BM: How did you broaden the reach of Maison Gerard in terms of its offerings?
BD: While we still have work by Jacques Adnet, André Arbus and Jean Dunand, I took the gallery in a new direction by bringing on a raft of contemporary designers, among them Hervé van der Straeten who is not only a graduate of the École des Beaux Arts, but was also awarded the Chevalier des Arts et des Lettres. Like Achille Salvagni, Hervé turns to time-honoured processes from exquisite lacquer and hand wrought bronze, but the design is so contemporary – like his twist on the guéridon where the legs are a riff on a slender tree branch. Contemporary design complements contemporary art to perfection – whether it be a cutting-edge painting or sculpture.
BM: Without question, you played a major role in heightening the visibility of the Rome-born, London-based architect and designer Achille Salvagni in the US. He secured two major league condo tower commissions – the interiors of The Benson and The Bellemont – both of which are limestone-clad buildings on Madison Avenue. Designed by architect Peter Pennoyer, The Benson has sold out and the owner of the penthouse has commissioned Achille to design his space. When did you first glean Achille’s multi-faceted talents?
BD: Long before Achille opened a London gallery, we were the first to show his design endeavours in this country when he launched his limited-edition furniture and lighting dubbed Achille Salvagni Atelier, back in 2013. I was instantly impressed by his extraordinary knowledge of superb craftsmanship dating back centuries. Take his sumptuous ‘Tête-à-Tête’ sofa with highly sculptural bronze feet that he had cast by a workshop in Rome, which counts the Vatican among its clients. Above all, his design ethos is based on looking into the future but always harking back to the past. So his ‘Silk’ cabinet sheathed in a lapis blue parchment, which is a nod to Jean-Michel Frank, is distinguished by 24 carat gold plated bronze detailing, a new level of luxe. Clients for his work are global.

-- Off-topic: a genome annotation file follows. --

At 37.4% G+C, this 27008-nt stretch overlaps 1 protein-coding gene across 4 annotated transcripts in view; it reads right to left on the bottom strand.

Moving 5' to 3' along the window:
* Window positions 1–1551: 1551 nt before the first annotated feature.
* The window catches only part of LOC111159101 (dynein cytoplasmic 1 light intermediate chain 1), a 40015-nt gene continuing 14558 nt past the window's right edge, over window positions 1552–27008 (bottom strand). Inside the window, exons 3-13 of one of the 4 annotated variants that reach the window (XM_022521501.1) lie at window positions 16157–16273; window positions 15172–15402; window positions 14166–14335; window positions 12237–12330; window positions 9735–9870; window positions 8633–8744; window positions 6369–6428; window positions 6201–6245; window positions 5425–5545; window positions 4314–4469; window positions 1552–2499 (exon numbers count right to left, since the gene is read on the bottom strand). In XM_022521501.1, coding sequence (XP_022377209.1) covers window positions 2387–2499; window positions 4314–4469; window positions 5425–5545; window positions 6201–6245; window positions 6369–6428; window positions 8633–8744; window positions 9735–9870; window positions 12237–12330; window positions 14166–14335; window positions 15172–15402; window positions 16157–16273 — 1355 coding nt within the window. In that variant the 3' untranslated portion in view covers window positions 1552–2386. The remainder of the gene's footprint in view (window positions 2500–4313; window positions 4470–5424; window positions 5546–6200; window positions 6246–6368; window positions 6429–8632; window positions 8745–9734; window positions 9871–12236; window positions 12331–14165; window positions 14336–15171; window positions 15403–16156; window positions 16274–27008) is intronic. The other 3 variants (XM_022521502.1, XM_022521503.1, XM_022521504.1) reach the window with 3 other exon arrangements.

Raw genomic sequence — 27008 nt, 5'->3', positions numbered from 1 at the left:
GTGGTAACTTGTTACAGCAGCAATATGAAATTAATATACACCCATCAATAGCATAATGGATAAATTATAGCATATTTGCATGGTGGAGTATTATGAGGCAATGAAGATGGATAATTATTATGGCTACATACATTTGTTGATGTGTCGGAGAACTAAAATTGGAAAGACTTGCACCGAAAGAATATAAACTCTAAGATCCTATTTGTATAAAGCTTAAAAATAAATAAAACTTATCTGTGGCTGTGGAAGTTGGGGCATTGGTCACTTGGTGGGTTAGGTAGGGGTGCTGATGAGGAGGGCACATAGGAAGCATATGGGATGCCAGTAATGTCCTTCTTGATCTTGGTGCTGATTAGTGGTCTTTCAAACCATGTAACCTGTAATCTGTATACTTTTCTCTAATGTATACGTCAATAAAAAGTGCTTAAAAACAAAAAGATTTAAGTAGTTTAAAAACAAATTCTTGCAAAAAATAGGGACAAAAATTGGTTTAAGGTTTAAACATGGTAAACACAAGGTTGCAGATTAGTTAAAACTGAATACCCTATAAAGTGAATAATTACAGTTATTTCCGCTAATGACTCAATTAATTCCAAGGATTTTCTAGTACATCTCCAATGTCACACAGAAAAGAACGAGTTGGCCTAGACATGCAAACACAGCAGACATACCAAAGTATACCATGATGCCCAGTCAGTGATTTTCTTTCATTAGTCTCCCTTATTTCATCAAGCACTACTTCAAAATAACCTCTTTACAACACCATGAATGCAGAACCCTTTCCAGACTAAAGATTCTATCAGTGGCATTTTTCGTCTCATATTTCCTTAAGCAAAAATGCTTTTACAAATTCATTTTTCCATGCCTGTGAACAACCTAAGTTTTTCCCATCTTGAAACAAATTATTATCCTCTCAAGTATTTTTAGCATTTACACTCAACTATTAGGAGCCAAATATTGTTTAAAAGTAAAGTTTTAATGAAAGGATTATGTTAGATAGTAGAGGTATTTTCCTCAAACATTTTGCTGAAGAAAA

BM: So clearly your understanding of the rigours of craftsmanship, whether it be exacting casting of bronze, intricately carved boiserie or lavish gilding, has played a pivotal role in guiding the designers in your stable.